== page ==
It was heartbreak and family tragedy that brought me closer to Christ. When my world was turned upside down I didn't know how to regain balance. I experienced post traumatic stress. I was going through the motions, but my spirit was crushed. I received two traffic citations within the month, one for going too fast, the other for going too slow. I was depressed and didn't know how to climb out of the hole that I had sunk into.
I am what is known as a 'cradle Catholic' and definitely took my faith for granted. Only when I tasted desperation did I genuinely seek answers. I arrogantly asked God for a sign of His presence. I was having difficulty sleeping, eating, and being happy. I began to read all kinds of books, including the Bible. I decided to follow my parents example and turn to prayer.
An excerpt from a letter written a long time ago:
In my frantic pursuit of resolution I was told to "relax and be calm". Then like the little bread crumbs that Hansel and Gretel left in the woods to find their way back home, I started to see little 'coincidences' that only God could have known and left for me. I felt a calling to 'let go' of my plans and trust in Him.
Things slowly began to change like watching hair grow. I always had a 'military hair' style since my mother used to shave our heads with clippers as children. I started growing out my hair instead of the usual bi-weekly trim. I looked ridiculous in the mirror and would wear winter hats (even in the summer) hoping to subdue my frizzy mane before work. After a few months, even my managers would comment that I needed a hair cut; however, my production was growing higher than ever so they let me be. With my extra free time I began to diet and exercise to get back into shape. I continued to pray and search for answers.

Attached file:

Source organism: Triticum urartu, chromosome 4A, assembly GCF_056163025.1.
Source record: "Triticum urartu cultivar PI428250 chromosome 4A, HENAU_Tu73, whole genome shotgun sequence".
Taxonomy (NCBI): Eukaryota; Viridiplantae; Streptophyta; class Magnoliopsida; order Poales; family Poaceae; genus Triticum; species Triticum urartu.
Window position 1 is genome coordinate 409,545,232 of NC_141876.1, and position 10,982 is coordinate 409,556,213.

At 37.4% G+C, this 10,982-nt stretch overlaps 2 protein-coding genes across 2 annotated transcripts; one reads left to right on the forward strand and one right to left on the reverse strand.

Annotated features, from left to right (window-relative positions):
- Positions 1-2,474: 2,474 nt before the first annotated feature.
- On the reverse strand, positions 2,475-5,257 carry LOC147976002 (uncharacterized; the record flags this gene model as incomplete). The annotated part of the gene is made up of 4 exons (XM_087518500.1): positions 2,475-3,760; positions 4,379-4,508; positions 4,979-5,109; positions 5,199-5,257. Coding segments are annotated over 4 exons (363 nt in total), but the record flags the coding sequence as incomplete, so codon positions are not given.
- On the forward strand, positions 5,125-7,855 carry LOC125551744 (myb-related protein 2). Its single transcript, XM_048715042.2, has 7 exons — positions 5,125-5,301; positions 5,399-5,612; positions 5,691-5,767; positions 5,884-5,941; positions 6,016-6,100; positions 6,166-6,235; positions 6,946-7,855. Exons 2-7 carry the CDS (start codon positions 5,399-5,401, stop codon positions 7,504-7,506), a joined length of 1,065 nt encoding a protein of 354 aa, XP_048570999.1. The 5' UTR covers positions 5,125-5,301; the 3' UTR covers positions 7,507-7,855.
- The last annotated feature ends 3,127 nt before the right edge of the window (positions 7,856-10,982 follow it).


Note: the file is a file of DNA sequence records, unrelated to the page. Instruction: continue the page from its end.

Life slowly started to get back together. I left my job and started my own company. I made new friends and found renewed purpose to begin each day. My faith grew strong as I put more trust in God. Sometimes I would revisit the traumas of the past in dreams and wake up in a cold sweat. After one such experience (nearly 18 months since 'letting go'), I woke up in a dreamy haze and stumbled to the bathroom to wake up. It must have been pretty early because it was still quite dark and my now long hair was in my stubbly face. When I reached for the light switch on the bathroom wall I must have been scratching my chest and yawning because the moment the light shone, I saw not myself, but the reflection of Jesus Christ looking at me from the mirror. I paused for a second or two, let my eyes adjust, and remembered my request for a sign. I started laughing uncontrollably, got down on my knees, and thanked the Father for loving me...
It's funny how traumatic events can be transformed into our greatest victories. The Church is founded upon this very idea. The trauma and humiliation upon the cross has turned into a symbol of triumph and redemption. His impact on this planet which amazingly occurred within three years in such a small part of the globe has astounded mankind for millennia.